Just when you thought that there was nothing left to say about MBH98, look at this MBH98 "flavor" that the cat dragged in today. This is a MBH-flavor reconstruction using MBH methodology and MBH proxies, following one of the NAS panel suggestions!! What did I do?

Figure 1. A New MBH98 Flavor

Before I say what I did, let me explain why I’m doing another MBH flavor at all. Surprisingly, it seems that the Wegman Report and NAS Panel have not driven a silver spike through MBH and devout climate scientists still believe in it. Here’s where the wiggle room is left.

The Wegman Report did not discuss Wahl and Ammann; Jay Gulledge of the Pew Center, who was one of the panelists with me at the second House E&C hearing, strongly criticized them for that, believing that Wahl and Ammann had somehow bailed out MBH – by arguing that the PC error didn’t "matter". Of course, he didn’t criticize the NAS panel for not trying to replicate Wahl and Ammann.

The NAS panel was simply schizophrenic. As we noted before, they condemned the use of substandard materials in bridge construction, but then cited designs using substandard materials. They cited Wahl and Ammann as somehow showing that Mann’s PC errors did not "matter" without reflecting that the entire rationale of Wahl and Ammann was how to include substandard materials in a reconstruction (bristlecones).

One of the Wahl and Ammann arguments which has got a lot of traction in the climate science community is that they can "get" a HS without using PC methods by using all the proxies. We had previously discussed this result in MM05 (E&E 2005b) – it was already in the air at realclimate. We pointed out that all this means is that the reconstruction has abandoned any pretence to geographic balance and that the Mannian regression phase picks up bristlecones. Of course, Wahl and Ammann did not cite this prior discussion nor did the NAS Panel (which did not even include MM05 (EE) in its bibliography. It really pisses me off that the NAS panel could, on the one hand, cite this particular Wahl and Ammann finding approvingly although it relies on bristlecones, while on the other hand condemning the use of bristlecones. So I guess that we’ll have to reply to Wahl and Ammann after all.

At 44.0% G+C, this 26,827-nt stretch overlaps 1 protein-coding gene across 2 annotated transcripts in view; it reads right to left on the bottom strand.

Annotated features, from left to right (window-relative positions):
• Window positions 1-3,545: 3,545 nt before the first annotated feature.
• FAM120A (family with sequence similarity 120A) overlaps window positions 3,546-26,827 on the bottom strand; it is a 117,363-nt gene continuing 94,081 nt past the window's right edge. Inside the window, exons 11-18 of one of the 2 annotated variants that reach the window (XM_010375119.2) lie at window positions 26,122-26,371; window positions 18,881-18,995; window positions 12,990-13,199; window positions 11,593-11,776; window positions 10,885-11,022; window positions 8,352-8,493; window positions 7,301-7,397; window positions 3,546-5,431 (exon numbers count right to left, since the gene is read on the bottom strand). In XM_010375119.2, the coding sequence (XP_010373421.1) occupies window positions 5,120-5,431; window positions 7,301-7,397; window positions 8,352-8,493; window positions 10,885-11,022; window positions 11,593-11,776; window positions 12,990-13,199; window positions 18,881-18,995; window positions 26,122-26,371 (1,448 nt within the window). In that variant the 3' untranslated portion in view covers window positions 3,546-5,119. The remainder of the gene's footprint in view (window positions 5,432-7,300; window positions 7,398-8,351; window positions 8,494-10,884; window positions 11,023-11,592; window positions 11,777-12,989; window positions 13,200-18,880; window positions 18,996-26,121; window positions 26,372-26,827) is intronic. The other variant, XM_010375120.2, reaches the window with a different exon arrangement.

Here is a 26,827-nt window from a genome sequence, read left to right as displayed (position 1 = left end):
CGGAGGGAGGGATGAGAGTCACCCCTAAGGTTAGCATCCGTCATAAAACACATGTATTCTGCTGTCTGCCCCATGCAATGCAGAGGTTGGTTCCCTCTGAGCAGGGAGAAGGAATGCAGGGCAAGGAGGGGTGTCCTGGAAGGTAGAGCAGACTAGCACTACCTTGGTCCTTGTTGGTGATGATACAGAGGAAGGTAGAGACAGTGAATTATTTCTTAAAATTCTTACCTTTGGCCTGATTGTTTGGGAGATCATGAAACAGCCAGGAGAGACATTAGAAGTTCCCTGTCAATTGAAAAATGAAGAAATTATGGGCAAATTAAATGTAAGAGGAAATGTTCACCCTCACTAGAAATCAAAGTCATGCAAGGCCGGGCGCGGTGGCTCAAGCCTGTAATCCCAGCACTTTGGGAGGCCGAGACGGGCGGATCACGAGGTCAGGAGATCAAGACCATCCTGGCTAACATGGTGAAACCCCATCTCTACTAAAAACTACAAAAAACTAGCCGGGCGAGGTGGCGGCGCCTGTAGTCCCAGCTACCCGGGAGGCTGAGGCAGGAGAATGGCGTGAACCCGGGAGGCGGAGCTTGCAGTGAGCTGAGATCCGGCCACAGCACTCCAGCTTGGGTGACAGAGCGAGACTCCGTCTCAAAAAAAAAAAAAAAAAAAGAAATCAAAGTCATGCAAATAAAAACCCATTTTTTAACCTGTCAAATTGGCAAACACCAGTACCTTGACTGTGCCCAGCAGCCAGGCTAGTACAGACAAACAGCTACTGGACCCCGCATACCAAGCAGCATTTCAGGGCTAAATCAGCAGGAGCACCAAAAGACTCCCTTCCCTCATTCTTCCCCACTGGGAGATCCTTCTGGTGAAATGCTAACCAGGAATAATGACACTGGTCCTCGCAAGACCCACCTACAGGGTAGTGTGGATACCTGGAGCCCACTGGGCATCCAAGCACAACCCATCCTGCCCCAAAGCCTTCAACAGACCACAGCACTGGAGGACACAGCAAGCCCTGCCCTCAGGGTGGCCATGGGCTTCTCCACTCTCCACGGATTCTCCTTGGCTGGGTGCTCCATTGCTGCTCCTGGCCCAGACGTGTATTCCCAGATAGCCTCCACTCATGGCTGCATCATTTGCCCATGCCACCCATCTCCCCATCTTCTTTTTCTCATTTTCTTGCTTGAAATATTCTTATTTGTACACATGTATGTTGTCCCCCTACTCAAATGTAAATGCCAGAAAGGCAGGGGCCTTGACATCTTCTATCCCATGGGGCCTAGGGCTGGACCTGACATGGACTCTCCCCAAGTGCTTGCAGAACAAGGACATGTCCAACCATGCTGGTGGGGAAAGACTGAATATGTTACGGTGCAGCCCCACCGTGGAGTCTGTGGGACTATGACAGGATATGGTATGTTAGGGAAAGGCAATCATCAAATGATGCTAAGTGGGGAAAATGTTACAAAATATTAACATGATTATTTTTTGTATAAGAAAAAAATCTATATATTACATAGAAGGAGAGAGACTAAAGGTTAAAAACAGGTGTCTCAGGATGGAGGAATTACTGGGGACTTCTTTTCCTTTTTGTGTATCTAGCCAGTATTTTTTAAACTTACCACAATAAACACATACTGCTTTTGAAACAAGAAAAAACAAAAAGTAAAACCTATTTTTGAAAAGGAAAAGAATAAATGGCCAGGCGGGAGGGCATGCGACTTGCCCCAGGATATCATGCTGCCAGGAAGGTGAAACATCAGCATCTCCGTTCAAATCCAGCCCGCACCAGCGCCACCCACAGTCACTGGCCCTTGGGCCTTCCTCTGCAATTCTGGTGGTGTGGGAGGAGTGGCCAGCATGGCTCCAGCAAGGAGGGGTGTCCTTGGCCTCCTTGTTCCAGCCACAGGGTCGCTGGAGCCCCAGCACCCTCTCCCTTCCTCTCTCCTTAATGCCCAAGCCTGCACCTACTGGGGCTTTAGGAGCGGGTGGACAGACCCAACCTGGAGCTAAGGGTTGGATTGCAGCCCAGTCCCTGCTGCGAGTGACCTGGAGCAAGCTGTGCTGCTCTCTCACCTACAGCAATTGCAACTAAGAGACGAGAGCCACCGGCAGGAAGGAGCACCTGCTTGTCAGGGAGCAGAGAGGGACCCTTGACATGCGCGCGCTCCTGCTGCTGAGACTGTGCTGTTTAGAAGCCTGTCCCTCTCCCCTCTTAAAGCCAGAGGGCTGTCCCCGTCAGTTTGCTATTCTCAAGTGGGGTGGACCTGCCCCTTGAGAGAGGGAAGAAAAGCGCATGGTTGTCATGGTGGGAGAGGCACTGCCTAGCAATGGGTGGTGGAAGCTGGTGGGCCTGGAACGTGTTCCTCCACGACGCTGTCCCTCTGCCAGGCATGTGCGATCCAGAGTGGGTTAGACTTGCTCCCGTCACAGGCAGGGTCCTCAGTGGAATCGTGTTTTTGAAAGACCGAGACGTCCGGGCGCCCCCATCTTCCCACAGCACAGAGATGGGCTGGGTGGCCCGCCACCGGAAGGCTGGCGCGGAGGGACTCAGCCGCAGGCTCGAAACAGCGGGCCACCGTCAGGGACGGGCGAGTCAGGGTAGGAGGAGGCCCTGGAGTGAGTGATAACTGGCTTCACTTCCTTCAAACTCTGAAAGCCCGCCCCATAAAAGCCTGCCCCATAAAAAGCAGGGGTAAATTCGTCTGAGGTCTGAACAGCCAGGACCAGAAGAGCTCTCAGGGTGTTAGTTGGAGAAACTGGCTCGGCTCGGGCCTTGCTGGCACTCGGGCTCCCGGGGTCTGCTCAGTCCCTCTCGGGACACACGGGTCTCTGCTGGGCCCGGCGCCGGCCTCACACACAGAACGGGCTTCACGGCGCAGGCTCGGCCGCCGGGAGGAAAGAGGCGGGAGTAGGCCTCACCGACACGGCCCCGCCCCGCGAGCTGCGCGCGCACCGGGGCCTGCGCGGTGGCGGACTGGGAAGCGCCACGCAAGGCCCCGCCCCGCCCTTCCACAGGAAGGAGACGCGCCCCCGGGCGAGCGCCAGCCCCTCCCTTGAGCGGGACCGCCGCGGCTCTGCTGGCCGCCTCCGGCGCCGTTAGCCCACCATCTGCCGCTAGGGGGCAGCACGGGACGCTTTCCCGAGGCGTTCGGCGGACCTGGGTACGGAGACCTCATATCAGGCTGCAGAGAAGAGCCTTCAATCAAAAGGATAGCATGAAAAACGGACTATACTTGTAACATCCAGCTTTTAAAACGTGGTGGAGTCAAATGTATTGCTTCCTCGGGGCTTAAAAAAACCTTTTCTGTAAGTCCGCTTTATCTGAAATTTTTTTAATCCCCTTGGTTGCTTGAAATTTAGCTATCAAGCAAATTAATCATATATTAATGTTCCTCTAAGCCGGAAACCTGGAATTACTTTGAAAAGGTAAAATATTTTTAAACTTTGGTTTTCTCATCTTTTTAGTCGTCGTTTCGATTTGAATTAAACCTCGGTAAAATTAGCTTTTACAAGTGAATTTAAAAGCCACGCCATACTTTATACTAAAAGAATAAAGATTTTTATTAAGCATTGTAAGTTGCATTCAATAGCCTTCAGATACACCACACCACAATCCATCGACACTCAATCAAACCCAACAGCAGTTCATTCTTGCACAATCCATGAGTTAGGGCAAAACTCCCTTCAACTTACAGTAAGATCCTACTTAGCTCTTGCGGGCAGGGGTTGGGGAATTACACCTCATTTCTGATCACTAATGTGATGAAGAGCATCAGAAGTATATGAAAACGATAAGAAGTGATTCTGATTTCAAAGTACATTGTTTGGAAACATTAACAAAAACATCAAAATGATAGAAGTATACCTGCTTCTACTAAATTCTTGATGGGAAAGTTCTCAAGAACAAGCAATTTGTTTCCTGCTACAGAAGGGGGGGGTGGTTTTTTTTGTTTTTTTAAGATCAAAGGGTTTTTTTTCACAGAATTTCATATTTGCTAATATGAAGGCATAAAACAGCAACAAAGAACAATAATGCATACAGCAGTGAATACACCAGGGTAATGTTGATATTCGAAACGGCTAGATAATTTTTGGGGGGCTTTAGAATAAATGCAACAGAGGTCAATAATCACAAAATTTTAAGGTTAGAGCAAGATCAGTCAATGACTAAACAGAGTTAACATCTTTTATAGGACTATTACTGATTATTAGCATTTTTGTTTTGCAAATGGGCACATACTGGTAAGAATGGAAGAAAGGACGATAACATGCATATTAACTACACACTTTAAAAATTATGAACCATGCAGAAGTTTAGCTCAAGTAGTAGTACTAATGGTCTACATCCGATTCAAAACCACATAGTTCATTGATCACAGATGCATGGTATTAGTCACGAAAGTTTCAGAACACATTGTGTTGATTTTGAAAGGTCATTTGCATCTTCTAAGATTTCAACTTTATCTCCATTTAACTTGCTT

The NAS panel mentioned in passing that the average of tree ring networks might be more sensible than PC methods – a possibility mentioned in Huybers 2005. Here’s what they said:

Huybers (2005) and Bürger and Cubasch (2005) raise an additional concern that must be considered carefully in future research: There are many choices to be made in the statistical analysis of proxy data, and these choices influence the conclusions. Huybers (2005) recommends that to avoid ambiguity, simple averages should be used rather than principal components when estimating spatial means.

While I doubt that there’s any sensible way of extracting useful information from the bilge of MBH tree ring networks, I thought that it would be an interesting exercise to do what they recommend here – calculate the average of the 6 tree ring networks, both with and without dividing by standard deviations, and then include these 6 proxies in the MBH reconstruction. Here are the averages of the 6 networks (the versions with division by standard deviation.) Obviously no big Hockey Sticks here.

Figure 2. Averages of Six MBH98 Tree Ring Networks